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Some in-car tips for surviving COVID-19

Experts are still unsure of how the novel coronavirus is transmitted, so an abundance of caution is prudent while you’re in a car — any car.
Experts are still unsure of how the novel coronavirus is transmitted, so an abundance of caution is prudent while you’re in a car — any car. - 123RF Stock Photo
DAVID BOOTH

I’m not a medical expert. Nor have I conducted any hands-on research into the novel coronavirus (“novel” because it was previously undetected and therefore has no vaccine), how it’s transmitted, or even why some people’s reaction to COVID-19 is one giant meh, while others require two weeks of intensive ventilation. So, please feel free to ignore the rest of this column, especially if you’re sure you already know as much as you need to about COVID-19.

On the other hand, if the past week of researching the coronavirus has taught me anything, it’s that the very best medical practitioners in the world don’t seem to know, either. We’re still not absolutely sure of how this disease is transmitted, why this particular strain of “flu” is so virulent, and beyond the always important — and, out of necessity, oft-repeated — admonishment to become a hermit with a hand hygiene fetish, there is precious little exactness to the counsel proffered. The best advice, then, remains to act with an abundance of caution. Here’s what that looks like inside your car.

Anything you have touched or might touch needs to be swabbed and swabbed well. Edward Marchese, who is a Qualified Safety Sales Professional as well as an auto detailer, says to use a CFIA-certified (Canadian Food Inspection Agency) cleaner, such as Attack by B.C.’s Maxim Technologies. It’s designed specifically for hospitals, nursing homes, schools, and food processing plants, for maximum safety and cleaning power. It’s available at Planet Clean.

One of the reasons all this cleaning is so essential is that some now believe the virus can “live” on some surfaces. In fact, we’ve been pretty much inundated with headlines — written, of course, to maximize the scare factor — that the bug can last for up to three days on certain surfaces. All these stories are quoting a National Institutes of Health study that says, in laboratory conditions, the novel coronavirus could survive for up to three days on plastic and stainless steel.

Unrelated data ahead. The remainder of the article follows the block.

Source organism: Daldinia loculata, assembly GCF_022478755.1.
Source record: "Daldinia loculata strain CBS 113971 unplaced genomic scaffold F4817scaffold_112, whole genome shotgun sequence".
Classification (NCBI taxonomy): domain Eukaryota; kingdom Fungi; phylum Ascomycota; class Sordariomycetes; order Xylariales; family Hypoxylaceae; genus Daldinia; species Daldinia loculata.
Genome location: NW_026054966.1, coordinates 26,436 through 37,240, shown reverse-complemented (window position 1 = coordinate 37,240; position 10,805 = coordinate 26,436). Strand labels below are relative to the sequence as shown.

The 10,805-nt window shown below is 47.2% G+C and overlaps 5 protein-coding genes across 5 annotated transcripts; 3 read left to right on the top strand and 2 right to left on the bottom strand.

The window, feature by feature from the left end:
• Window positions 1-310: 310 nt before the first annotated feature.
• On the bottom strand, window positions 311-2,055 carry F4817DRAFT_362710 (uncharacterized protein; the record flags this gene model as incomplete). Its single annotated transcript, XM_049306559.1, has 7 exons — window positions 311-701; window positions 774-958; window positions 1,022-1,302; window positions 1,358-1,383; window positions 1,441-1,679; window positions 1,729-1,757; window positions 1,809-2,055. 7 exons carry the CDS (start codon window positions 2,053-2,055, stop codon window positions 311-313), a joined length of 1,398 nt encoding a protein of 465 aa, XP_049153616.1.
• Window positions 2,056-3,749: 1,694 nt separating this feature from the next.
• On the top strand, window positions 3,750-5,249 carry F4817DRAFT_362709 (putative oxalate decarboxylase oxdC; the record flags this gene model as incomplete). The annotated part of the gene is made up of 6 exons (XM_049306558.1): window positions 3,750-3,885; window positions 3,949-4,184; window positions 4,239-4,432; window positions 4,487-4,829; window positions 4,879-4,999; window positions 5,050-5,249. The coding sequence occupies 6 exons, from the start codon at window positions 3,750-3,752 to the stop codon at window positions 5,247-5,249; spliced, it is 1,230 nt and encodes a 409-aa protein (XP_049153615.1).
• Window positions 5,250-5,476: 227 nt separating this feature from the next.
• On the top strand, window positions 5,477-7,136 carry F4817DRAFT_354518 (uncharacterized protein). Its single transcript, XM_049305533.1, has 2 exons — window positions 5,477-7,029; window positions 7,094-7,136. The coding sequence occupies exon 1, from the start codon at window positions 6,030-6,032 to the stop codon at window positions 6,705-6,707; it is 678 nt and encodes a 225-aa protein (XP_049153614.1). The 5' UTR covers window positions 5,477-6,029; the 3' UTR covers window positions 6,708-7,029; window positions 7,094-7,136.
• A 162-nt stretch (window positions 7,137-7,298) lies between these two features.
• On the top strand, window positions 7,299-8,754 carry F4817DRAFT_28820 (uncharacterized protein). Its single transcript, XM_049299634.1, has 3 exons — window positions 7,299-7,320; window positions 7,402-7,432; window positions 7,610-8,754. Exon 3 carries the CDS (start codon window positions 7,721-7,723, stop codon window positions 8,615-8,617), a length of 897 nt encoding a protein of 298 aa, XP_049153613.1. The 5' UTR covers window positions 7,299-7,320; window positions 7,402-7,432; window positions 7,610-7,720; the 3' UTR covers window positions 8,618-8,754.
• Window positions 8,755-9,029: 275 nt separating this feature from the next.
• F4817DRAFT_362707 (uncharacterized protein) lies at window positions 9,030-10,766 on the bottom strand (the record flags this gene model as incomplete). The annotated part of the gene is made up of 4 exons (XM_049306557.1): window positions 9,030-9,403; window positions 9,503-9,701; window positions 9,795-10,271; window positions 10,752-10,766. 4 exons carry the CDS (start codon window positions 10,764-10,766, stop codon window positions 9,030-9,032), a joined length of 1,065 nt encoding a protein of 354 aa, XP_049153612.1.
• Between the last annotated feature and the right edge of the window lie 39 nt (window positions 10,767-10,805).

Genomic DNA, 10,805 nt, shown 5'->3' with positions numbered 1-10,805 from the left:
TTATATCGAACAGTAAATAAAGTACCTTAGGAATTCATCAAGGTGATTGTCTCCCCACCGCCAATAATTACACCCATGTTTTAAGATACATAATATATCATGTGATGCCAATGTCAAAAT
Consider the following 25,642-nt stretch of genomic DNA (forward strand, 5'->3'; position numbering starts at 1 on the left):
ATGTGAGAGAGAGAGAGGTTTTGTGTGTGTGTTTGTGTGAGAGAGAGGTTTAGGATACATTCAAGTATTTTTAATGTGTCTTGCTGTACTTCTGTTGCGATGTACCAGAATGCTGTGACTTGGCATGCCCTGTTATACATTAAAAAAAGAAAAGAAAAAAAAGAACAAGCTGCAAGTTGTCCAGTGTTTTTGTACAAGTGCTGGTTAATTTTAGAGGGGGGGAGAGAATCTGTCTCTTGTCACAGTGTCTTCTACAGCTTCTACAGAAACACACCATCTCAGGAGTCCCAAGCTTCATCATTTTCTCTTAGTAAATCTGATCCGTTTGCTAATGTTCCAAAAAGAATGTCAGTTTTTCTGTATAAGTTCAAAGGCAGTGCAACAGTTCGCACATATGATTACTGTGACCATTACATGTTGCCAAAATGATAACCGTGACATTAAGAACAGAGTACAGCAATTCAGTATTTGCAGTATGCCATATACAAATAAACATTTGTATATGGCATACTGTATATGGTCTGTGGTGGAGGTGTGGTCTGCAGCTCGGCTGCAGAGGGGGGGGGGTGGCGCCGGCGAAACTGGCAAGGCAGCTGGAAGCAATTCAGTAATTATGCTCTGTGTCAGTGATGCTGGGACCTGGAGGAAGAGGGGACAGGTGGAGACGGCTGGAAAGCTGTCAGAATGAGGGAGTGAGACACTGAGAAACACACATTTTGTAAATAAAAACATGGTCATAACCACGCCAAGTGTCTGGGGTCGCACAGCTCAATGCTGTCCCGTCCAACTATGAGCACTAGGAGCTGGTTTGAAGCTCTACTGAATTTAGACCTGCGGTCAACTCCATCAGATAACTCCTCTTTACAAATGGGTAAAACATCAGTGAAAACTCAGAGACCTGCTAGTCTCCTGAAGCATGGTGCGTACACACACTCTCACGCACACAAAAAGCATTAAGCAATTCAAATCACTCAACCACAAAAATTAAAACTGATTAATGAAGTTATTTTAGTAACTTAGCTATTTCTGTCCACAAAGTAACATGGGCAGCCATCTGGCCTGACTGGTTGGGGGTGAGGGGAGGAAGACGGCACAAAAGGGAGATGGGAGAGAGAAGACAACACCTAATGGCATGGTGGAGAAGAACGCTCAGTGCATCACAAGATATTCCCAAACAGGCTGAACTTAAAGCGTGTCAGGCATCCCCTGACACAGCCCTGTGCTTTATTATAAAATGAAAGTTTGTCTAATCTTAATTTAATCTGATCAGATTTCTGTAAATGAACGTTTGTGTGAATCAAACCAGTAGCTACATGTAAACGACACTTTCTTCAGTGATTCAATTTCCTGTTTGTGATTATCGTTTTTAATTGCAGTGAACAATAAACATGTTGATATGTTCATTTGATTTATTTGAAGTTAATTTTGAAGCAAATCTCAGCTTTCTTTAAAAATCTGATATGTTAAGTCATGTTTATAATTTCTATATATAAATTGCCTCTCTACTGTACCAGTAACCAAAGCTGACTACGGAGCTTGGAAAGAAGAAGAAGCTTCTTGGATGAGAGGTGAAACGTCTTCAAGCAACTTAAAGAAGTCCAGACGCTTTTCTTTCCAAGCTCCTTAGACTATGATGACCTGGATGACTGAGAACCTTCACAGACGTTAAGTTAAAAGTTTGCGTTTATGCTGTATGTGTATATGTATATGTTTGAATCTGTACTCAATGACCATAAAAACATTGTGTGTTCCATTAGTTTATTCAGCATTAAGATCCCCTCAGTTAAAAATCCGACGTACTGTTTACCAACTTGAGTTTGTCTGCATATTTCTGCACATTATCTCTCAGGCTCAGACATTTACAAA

Less publicized was that it has a far less robust half-life on cardboard, something less than a still-disturbing 24 hours. Although there is no specific explanation for the difference, there’s been speculation that the more fibrous cardboard is more absorbent. If that is indeed the case, and that man-made surfaces are more welcome hosts than organics, then that aforementioned abundance of caution behooves us to spend even more effort on the cleaning of our interiors’ shiny surfaces, beyond even the buttons and switchgear we touch on a regular basis. It also implies — and this is my own conclusion, not the study’s — that artificial seating surfaces might bear more attention than the more luxurious cowhide variants. Yes, wouldn’t you know it, the rich with their leather-clad Mercedes win again, their cars less attractive to worldwide pandemics.

Even scarier were the headlines — from the same report — that the coronavirus could remain in aerosols (particles that float in the air) for up to three hours. The media jumped on this as yet another explanation of why COVID-19’s transmissibility seems so much more virulent than other coronaviruses. Less publicized is that the authors stressed this atomization required very specific, laboratory-only technology, including a rotating drum to keep the viral particles airborne. In other words, the coronavirus may still not be transmittable through the air, the authors in fact emphasizing that their study “is not evidence of aerosol transmission.” Indeed, this aerosol-like transmission may not be possible simply because the water droplets we cough out are too heavy to float.